I cried not because it was yet another needle (although 13 needles in two days, is not fun). I cried not because the fertility department hadn’t called me back to advise me on dosage so I didn’t know what to inject (although that was a little concerning, because I don’t want to be hyper stimulated!). No, I cried because I was weary and the thought of seeing more blood and being the one to inflict yet another bruise made me sad.

My body is fighting the pains that come from having my tummy turned into a boob and my lymph nodes removed. My body is fighting every time it gets confronted with a needle. My body has a cocktail of anti-cancer drugs and fertility hormones swirling around inside it. My body needs a day off from fighting. The trouble is, that day is about six months away.

I promised myself when I started this blog that I would be honest and true to myself throughout. I have, up to now, been incredibly positive. I have smiled in the face of cancer. I have been diligent in my research and have made all the right noises. I wanted to be a great and patient patient. And, you know what? I will do and be all of those things again and again.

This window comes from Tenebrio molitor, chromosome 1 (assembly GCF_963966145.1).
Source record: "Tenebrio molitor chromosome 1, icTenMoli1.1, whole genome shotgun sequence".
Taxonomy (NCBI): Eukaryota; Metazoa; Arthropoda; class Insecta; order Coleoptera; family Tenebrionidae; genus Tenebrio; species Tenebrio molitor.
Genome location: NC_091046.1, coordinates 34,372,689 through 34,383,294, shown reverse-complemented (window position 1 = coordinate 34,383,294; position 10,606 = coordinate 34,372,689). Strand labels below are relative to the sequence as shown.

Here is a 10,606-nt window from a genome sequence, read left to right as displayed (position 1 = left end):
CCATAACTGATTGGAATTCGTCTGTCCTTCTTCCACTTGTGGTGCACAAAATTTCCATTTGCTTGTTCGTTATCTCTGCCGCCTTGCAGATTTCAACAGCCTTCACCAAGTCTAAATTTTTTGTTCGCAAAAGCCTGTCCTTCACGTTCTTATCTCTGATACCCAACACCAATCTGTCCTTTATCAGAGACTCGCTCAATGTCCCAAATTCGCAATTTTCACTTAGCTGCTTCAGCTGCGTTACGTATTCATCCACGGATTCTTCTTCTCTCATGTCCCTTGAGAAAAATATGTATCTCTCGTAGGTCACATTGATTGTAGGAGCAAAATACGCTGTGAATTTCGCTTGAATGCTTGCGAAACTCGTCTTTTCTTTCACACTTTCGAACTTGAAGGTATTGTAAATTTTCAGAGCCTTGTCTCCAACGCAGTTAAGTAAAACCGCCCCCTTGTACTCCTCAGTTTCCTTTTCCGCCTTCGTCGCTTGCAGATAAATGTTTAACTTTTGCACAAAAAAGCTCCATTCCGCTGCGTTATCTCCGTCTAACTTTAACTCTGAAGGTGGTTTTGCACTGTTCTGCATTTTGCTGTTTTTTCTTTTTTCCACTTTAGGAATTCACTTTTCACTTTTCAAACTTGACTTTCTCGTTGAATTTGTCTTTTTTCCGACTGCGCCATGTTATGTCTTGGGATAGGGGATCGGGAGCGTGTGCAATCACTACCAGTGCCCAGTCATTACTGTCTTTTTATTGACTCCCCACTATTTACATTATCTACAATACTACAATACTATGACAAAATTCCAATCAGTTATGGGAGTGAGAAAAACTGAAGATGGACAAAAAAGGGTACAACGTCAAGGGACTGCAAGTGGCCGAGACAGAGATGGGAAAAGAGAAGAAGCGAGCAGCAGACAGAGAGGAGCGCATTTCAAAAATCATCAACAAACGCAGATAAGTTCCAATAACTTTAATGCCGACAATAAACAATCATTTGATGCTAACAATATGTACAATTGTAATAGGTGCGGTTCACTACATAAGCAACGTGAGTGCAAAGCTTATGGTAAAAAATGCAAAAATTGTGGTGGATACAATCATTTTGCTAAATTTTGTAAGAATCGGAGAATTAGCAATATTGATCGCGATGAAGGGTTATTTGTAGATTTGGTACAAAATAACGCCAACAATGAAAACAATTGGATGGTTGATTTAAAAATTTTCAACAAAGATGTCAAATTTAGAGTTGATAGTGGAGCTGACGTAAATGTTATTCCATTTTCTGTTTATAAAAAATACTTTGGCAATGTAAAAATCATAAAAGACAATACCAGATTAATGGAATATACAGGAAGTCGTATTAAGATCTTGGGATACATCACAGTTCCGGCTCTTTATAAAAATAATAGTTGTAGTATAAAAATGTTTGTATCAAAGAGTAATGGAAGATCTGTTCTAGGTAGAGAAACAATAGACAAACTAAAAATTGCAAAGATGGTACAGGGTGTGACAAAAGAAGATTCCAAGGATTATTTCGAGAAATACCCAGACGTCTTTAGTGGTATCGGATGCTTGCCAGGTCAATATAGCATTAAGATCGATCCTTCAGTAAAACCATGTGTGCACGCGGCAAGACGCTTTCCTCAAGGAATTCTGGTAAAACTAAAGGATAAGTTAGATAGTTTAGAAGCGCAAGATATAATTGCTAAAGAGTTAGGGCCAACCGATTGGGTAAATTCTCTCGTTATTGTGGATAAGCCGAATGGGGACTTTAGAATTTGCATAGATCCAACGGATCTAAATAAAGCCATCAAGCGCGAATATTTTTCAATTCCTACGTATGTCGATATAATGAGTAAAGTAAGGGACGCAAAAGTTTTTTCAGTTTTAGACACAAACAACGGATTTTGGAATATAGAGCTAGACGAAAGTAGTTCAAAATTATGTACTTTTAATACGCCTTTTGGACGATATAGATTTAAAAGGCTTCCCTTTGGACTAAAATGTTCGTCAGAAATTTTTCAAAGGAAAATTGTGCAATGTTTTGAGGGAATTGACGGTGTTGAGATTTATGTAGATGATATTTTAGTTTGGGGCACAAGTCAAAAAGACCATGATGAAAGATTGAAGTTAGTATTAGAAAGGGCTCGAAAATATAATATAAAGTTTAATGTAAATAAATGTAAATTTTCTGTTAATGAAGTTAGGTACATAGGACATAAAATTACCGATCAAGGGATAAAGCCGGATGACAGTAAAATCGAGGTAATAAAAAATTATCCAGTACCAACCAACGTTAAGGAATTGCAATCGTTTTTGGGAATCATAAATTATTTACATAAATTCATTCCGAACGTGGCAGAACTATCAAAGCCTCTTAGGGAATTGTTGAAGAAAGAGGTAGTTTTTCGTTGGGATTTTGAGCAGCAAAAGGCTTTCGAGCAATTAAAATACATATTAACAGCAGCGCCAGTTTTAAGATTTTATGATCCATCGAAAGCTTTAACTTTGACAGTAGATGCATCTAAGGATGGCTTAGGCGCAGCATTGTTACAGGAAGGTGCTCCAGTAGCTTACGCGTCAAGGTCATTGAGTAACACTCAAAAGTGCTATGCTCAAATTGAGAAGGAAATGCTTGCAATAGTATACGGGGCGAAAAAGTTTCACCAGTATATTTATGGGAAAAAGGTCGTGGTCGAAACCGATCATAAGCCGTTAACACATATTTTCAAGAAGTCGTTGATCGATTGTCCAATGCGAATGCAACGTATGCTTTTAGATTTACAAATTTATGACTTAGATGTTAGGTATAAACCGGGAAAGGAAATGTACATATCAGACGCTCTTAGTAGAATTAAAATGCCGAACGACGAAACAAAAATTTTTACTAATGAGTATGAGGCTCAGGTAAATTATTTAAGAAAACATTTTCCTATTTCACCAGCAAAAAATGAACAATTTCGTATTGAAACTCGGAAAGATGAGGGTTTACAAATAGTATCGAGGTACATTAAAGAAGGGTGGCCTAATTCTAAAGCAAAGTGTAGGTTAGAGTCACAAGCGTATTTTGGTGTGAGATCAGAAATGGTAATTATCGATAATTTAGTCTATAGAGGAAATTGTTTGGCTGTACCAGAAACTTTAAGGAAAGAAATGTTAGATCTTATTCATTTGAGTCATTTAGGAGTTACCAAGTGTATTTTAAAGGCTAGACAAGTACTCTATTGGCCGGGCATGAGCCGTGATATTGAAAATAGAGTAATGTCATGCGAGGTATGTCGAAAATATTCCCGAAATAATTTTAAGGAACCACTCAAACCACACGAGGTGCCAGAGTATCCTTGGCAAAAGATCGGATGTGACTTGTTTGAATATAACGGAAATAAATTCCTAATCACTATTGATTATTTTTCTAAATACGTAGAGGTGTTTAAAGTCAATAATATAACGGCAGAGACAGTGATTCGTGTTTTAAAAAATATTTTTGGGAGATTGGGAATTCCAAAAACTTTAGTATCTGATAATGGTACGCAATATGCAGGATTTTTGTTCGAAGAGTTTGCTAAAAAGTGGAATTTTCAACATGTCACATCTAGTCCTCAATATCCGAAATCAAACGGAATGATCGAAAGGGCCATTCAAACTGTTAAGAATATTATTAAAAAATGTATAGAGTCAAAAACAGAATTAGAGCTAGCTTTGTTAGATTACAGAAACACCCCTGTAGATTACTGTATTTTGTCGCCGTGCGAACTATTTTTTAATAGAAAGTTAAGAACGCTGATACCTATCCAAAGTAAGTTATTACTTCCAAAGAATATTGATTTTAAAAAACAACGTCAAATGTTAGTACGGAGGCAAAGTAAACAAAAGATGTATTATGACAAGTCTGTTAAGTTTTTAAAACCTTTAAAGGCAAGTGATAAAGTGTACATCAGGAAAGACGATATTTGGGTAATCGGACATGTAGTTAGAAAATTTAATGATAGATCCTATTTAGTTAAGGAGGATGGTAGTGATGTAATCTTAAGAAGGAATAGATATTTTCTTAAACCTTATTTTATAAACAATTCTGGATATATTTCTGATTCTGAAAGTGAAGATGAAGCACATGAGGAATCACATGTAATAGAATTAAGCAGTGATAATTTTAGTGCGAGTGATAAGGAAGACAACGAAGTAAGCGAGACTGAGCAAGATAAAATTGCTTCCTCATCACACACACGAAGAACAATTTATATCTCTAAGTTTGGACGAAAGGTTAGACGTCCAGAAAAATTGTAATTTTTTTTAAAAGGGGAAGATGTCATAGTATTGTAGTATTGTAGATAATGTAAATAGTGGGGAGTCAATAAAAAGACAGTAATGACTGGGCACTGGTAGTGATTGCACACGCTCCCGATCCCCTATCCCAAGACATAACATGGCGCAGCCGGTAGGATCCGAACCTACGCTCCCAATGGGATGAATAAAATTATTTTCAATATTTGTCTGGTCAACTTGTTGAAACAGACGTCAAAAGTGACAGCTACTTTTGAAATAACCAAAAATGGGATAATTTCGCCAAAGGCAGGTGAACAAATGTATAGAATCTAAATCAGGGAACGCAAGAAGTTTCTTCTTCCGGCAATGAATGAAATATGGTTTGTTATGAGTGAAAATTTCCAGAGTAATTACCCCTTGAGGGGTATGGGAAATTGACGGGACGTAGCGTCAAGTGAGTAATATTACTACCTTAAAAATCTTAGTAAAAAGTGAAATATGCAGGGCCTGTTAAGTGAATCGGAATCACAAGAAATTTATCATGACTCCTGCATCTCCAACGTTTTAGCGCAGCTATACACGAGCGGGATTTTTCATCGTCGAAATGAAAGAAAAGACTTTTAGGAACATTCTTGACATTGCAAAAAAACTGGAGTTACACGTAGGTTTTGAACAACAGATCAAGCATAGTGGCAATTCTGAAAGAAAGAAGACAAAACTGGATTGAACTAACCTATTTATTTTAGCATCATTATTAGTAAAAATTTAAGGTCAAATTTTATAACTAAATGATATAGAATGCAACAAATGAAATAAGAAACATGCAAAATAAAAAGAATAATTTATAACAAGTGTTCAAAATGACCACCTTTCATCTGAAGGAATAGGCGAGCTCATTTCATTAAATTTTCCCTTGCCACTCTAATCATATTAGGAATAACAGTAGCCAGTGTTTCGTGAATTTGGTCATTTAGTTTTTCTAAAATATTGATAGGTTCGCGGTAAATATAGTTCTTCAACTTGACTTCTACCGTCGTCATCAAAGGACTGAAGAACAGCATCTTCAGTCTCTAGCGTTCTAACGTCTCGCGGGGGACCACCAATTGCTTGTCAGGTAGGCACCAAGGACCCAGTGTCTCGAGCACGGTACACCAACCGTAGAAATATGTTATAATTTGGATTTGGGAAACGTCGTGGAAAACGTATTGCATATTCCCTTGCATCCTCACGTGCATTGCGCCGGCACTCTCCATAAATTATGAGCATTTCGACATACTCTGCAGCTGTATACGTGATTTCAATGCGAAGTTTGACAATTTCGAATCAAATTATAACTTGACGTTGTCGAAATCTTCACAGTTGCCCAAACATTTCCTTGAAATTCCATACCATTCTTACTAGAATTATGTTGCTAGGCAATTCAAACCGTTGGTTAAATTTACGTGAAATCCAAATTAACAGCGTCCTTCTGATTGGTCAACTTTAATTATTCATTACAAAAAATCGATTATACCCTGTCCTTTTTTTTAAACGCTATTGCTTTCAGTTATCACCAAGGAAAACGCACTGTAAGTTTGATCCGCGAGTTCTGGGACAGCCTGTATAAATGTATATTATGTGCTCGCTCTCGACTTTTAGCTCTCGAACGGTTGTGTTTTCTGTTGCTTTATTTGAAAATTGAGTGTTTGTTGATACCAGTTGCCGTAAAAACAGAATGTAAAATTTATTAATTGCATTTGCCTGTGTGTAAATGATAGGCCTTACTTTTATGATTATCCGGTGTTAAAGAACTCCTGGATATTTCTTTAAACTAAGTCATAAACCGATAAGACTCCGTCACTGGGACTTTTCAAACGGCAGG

But, right now, as I sit on the sofa I am not being brave or strong or inspirational. Today, I’m just being me. And that’s ok. Today, I am hurting. And, the fact is, that’s ok too. I am writing this post, not because I want people to feel sad for me, but because I want to reach out to those experiencing challenging times and say, it’s ok to not be ok. You’re not made up of a series of powerfully positive personality traits. You just have to be what your body allows you to be when you wake up each day. And, listening to your body and admitting that it’s ok to not always be a pillar of strength is probably the greatest lesson you’ll ever learn. It’s hard, but it’s also quite liberating.